Wilkinson himself started out as a rock singer, first making a name for himself in the early 1970's as a singer-songwriter with his band The Action. He also recorded as a solo artist as C.T. Wilkinson.

In 1972 he made the transition to the theatre, appearing as Judas in a production of Andrew Lloyd Webber's Jesus Christ Superstar in Dublin.

He went on to reprise the role in London's West End and on the British national tour of that production.

He found the transition to the theatre an easy one.

"I was a rock and roll singer and this was a role in a rock musical. The transition to the stage was not difficult."

After Judas, Wilkinson took on the role of Che for the legendary concept recording of Evita.

When the show developed into a full-fledged musical for the stage he was asked to join the company but declined.

After all, he still had a successful solo singing career.

In 1977 his self-titled solo record shot to #1 in the Irish charts and stayed there for eight weeks. His composition, There Was a Dream, went on to become a chart-topping hit in Ireland.

He focused intensely on composing and competed in numerous song contests, achieving a great deal of success.

In 1978 he represented Ireland in the Eurovision Song Contest in Paris singing Born to Sing.

His theatrical career shifted into high gear in 1985.

That year there were two major developments.

One saw him collaborate once more with Andrew Lloyd Webber, originating the role of the Phantom in The Phantom of the Opera at workshop in Sydmonton.

The second saw him originate the role of Jean Valjean for composer Claude-Michel Schonberg and librettist Alain Boublil's production of Les Miserables in London.

Two years later he reprised that role on Broadway.

His performance won the Helen Hayes Award, the Outer Critics Circle Award, and the Theatre World Award. He was also nominated for the Tony Award and Drama Desk Award for best actor in a musical.

Wilkinson recalls his initial talks with the producers for the role of Valjean, the role with which he is most frequently identified with no small amount of humour.

"They asked me if I was familiar with the book. I lied through my teeth and said I was. I knew about Victor Hugo but I hadn't read Les Miserables. I soon read it."

His work in Les Miserables proved to be one of the highlights of his career.

He became particularly associated with the song Bring Him Home as a result of that production.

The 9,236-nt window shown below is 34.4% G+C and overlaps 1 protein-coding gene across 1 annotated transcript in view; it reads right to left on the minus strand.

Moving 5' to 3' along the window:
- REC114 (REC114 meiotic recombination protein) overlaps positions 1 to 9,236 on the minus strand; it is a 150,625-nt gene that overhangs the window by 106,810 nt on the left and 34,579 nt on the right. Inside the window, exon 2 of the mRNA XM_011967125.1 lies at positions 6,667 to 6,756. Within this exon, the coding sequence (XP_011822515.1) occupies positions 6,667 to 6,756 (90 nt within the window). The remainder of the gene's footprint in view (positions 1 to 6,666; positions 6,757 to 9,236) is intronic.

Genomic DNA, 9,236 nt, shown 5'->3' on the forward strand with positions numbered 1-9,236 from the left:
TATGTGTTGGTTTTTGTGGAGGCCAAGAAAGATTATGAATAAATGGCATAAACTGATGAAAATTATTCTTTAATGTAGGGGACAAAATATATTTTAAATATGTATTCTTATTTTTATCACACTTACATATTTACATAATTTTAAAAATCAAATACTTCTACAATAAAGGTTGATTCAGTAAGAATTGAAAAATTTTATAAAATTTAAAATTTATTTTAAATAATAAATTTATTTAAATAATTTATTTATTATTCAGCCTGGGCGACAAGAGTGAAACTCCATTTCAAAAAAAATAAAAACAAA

Ironically it wasn't in the show when they began rehearsals.

Who Am I was thought to be Wilkinson's big number but Schonberg decided he wanted at least one other big number for him.

"One weekend during rehearsals he went off by himself and came back with Bring Him Home. At the 10th anniversary concert of Les Miserables Schonberg made a point of standing up and telling the audience it was the only song he had ever specifically written for just one person. It was a little embarrassing."

Wilkinson did not foresee the overwhelming universal success of Les Miserables or the impact it would have on his life.

"I don't think anybody in the cast did. At the first rehearsal he (Schonberg) played us the French version and brought an album that he had made in a big arena. We practically fell asleep listening to it. He practically re-wrote the whole show after that."

When the cast began major rehearsals for the revised version of the show people began to think they were indeed involved in something serious.

"It was a very spiritual show, very serious, I began to think of it more as a play with music. I still didn't know how the audience would react. The critics in London were not that kind when it opened but a year later when the show opened on Broadway it began breaking records. After that I never read a review."

The Phantom of the Opera will likely go down as the most commercially successful production Wilkinson starred in but the role of Valjean in Les Miserables remains his favourite.

Wilkinson said there are a number of other roles he would like to have done but does not know if they will ever come to pass at this point in his career.

"I don't really want to do eight shows a week any more."

Although not currently involved in a major musical, Wilkinson said he still takes care of himself as if he was.

"When your voice is your instrument you have to treat your body with respect. If you stay out late drinking and smoke cigarettes you're not going to last very long."

Tickets for the Charlottetown performance of Colm Wilkinson: Broadway & Beyond are priced at $59.50 and $69.50, with a limited number of premium seats at $125.